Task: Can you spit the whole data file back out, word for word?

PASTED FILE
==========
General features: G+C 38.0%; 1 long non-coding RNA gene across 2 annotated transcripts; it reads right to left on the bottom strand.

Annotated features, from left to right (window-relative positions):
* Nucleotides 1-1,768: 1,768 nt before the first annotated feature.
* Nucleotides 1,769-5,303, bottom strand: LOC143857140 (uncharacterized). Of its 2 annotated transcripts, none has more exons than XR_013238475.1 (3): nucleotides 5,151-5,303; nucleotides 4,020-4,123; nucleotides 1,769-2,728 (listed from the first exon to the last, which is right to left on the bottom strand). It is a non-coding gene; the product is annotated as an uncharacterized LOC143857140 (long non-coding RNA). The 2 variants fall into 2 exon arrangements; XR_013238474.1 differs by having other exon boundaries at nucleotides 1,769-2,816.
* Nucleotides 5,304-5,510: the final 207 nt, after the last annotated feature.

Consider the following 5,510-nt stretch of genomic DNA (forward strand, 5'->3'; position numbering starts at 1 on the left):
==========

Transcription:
General features: G+C 38.0%; 1 long non-coding RNA gene across 2 annotated transcripts; it reads right to left on the bottom strand.

Annotated features, from left to right (window-relative positions):
* Nucleotides 1-1,768: 1,768 nt before the first annotated feature.
* Nucleotides 1,769-5,303, bottom strand: LOC143857140 (uncharacterized). Of its 2 annotated transcripts, none has more exons than XR_013238475.1 (3): nucleotides 5,151-5,303; nucleotides 4,020-4,123; nucleotides 1,769-2,728 (listed from the first exon to the last, which is right to left on the bottom strand). It is a non-coding gene; the product is annotated as an uncharacterized LOC143857140 (long non-coding RNA). The 2 variants fall into 2 exon arrangements; XR_013238474.1 differs by having other exon boundaries at nucleotides 1,769-2,816.
* Nucleotides 5,304-5,510: the final 207 nt, after the last annotated feature.

Consider the following 5,510-nt stretch of genomic DNA (forward strand, 5'->3'; position numbering starts at 1 on the left):